Great Blue Heron Wall 20110912

I backed away from the window and got head and neck images with
the 420mm lens system. Taken through the window glass, both shots are a bit soft

Great Blue Heron CLOSE

We do not put out feeders, as the Muscovy Ducks and Rock Pigeons overwhelm them. Our lake itself is a big “bird feeder,” and so are our patio, lawn and trees. When we can’t get out, we wait for the birds to visit us.

Blue Jays nest in our back yard mahogany tree:

Blue Jay 20110131

A Yellow-crowned Night-Heron forages on our lawn for insects, earthworms and lizards:

Yellow-crowned Night-Heron in yard 2-20110604

Killdeers probe the water’s edge:

Killdeer in Back Yard 20090412

A Little Blue Heron chases after lizards and geckos on our patio:


Cattle Egrets generally stay away from the water, but sometimes stop by:

Cattle Egret Aloe 0081108

A stealthy Green Heron sits in a  flower pot:

Green Heron 20081017

The heron,alarmed by my presence, raises its shaggy crown:

Green Heron 2-20100206

A single dead fish may attract several Turkey Vultures:

Turkey Vulture 2-20101114

Turkey Vulture 20101114

Ospreys fly overhead:

Osprey 2-20101114

A Double-crested Cormorant rests on a decoy that serves as a float for a lawn irrigation intake. The goose’s sculpted plumage mimics that of it passenger :

Cormorant on decoy 20101115

Soon, Palm Warblers will return for the winter::


This Loggerhead Shrike is hunting for anoles in the impatiens:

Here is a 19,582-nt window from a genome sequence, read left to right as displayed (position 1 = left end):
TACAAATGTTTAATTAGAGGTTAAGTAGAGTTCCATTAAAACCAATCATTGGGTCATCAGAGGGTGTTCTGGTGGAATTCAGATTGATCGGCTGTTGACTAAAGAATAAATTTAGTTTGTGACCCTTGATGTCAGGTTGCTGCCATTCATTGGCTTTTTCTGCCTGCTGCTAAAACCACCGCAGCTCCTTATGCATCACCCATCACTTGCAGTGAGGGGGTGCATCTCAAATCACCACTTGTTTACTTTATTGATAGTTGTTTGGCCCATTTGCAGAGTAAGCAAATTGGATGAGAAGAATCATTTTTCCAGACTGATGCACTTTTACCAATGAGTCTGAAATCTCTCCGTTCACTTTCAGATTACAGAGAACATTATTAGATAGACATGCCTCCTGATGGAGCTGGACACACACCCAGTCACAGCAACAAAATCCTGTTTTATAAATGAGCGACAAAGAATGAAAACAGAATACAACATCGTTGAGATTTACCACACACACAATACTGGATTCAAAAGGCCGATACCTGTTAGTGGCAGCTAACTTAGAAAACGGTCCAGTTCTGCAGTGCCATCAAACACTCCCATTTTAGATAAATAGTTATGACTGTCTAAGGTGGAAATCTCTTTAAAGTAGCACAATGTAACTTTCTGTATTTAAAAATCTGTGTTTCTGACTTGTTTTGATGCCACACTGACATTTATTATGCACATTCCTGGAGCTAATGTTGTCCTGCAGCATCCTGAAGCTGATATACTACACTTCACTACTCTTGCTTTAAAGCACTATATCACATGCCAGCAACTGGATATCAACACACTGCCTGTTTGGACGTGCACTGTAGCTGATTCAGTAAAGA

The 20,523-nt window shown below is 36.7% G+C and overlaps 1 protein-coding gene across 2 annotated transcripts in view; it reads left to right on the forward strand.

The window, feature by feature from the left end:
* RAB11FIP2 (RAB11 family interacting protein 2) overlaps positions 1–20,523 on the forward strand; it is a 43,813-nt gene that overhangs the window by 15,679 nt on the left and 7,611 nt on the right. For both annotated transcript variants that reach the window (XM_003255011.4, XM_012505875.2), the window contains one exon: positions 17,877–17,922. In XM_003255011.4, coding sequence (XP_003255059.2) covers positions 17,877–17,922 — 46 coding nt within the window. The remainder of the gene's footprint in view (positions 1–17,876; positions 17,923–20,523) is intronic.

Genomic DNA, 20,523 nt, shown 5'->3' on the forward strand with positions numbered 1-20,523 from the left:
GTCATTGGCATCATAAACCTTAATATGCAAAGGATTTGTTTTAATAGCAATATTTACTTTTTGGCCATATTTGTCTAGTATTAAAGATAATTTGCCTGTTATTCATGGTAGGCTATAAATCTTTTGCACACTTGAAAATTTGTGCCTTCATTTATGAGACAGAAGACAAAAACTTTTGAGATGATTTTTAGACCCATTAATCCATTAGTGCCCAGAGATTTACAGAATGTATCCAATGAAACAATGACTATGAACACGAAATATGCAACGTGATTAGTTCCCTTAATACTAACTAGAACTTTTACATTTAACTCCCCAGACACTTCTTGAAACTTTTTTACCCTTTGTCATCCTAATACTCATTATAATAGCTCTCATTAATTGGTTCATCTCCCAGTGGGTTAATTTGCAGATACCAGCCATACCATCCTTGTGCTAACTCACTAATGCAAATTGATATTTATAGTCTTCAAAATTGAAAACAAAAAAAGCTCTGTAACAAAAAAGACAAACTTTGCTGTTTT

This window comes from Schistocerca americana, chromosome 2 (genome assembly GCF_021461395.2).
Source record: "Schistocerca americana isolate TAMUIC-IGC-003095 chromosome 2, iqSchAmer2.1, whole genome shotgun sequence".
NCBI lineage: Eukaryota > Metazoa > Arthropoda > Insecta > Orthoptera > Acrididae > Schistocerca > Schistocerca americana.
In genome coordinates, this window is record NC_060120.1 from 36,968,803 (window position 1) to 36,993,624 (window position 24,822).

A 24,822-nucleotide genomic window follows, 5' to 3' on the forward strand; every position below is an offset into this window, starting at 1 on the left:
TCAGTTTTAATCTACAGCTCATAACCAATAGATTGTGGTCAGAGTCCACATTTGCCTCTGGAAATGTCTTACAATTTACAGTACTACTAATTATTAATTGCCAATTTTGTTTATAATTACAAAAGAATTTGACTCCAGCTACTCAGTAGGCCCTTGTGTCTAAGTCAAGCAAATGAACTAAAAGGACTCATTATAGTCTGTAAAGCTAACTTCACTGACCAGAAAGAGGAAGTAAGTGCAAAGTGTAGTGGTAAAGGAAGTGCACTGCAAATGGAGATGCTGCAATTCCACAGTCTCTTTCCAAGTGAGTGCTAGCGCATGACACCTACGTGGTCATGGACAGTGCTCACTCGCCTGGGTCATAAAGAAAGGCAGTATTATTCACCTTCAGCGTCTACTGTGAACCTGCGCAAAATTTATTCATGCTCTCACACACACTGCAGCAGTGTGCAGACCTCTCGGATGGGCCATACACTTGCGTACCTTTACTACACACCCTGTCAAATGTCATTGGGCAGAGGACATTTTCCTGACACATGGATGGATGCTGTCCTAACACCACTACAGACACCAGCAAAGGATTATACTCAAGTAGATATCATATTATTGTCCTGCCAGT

Loggerhead Shrike 2-20101231

A Muscovy Duck walks her brood across our patio:

New Brood 2008_07_16

This Green Iguana enjoys munching on our flowers:

Iguana 20070123

7 Responses to “Florida Yard Birds”

  1. Boom & Gary Says:
    Great captures!! Boom & Gary of the Vermilon River, Canada.
  2. Kat Says:
    This is my first visit here via World Bird Wednesday. I feel like I have just taken a trip to an aviary! It is amazing to see who visits your back patio. I enjoyed all your photos immensely! Kat
  3. Mick Says:
    Oh dear! Not a nice sight and smell to come home to! That’s a great series of bird photos. It looks like you have a very interesting lot of bird visitors.
  4. holdingmoments Says:
    A bird paradise where you live Ken. Just a little envious lol Great shots you’ve captured there.
  5. Pat Says:
    These are wonderful photos! You have so many types of fantastic wildlife near your home. I’m sorry to hear about the loss of the Koi.
  6. springman Says:
    Now that is one outstanding backyard menagerie, plain and simple. Sorry to hear about your fish tank calamity Ken. That had to be one interesting aquarium system to self-maintain for all those weeks. I think the sun must be different in Florida, your pictures have gorgeous color. I would not mind having a stork in my yard either. Great post!
  7. Jean Says:
    Whoa! I am amazed at your Yard Birds! Sad about your Koi.:( Thanks for posting on WBW!!!